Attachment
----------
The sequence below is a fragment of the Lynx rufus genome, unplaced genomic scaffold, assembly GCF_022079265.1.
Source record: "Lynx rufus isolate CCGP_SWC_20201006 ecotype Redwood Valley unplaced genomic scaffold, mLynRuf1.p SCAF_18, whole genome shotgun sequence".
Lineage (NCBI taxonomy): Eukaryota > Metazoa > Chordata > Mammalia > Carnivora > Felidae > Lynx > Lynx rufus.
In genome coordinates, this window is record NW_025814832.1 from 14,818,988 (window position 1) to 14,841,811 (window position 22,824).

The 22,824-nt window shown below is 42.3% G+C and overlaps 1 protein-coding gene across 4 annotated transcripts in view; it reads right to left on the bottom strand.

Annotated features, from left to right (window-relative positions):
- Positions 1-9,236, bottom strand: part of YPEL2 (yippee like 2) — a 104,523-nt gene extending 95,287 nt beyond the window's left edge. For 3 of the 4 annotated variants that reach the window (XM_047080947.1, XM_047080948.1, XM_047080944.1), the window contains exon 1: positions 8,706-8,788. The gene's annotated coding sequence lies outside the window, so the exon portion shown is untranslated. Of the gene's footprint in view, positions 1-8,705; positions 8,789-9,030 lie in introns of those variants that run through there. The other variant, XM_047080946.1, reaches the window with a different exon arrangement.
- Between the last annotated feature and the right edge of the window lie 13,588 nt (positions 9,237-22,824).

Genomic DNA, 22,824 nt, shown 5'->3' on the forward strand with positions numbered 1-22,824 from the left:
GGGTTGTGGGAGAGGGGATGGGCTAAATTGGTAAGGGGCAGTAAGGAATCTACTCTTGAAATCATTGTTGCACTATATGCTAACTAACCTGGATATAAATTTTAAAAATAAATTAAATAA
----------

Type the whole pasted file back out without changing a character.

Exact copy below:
The sequence below is a fragment of the Lynx rufus genome, unplaced genomic scaffold, assembly GCF_022079265.1.
Source record: "Lynx rufus isolate CCGP_SWC_20201006 ecotype Redwood Valley unplaced genomic scaffold, mLynRuf1.p SCAF_18, whole genome shotgun sequence".
Lineage (NCBI taxonomy): Eukaryota > Metazoa > Chordata > Mammalia > Carnivora > Felidae > Lynx > Lynx rufus.
In genome coordinates, this window is record NW_025814832.1 from 14,818,988 (window position 1) to 14,841,811 (window position 22,824).

The 22,824-nt window shown below is 42.3% G+C and overlaps 1 protein-coding gene across 4 annotated transcripts in view; it reads right to left on the bottom strand.

Annotated features, from left to right (window-relative positions):
- Positions 1-9,236, bottom strand: part of YPEL2 (yippee like 2) — a 104,523-nt gene extending 95,287 nt beyond the window's left edge. For 3 of the 4 annotated variants that reach the window (XM_047080947.1, XM_047080948.1, XM_047080944.1), the window contains exon 1: positions 8,706-8,788. The gene's annotated coding sequence lies outside the window, so the exon portion shown is untranslated. Of the gene's footprint in view, positions 1-8,705; positions 8,789-9,030 lie in introns of those variants that run through there. The other variant, XM_047080946.1, reaches the window with a different exon arrangement.
- Between the last annotated feature and the right edge of the window lie 13,588 nt (positions 9,237-22,824).

Genomic DNA, 22,824 nt, shown 5'->3' on the forward strand with positions numbered 1-22,824 from the left:
GGGTTGTGGGAGAGGGGATGGGCTAAATTGGTAAGGGGCAGTAAGGAATCTACTCTTGAAATCATTGTTGCACTATATGCTAACTAACCTGGATATAAATTTTAAAAATAAATTAAATAA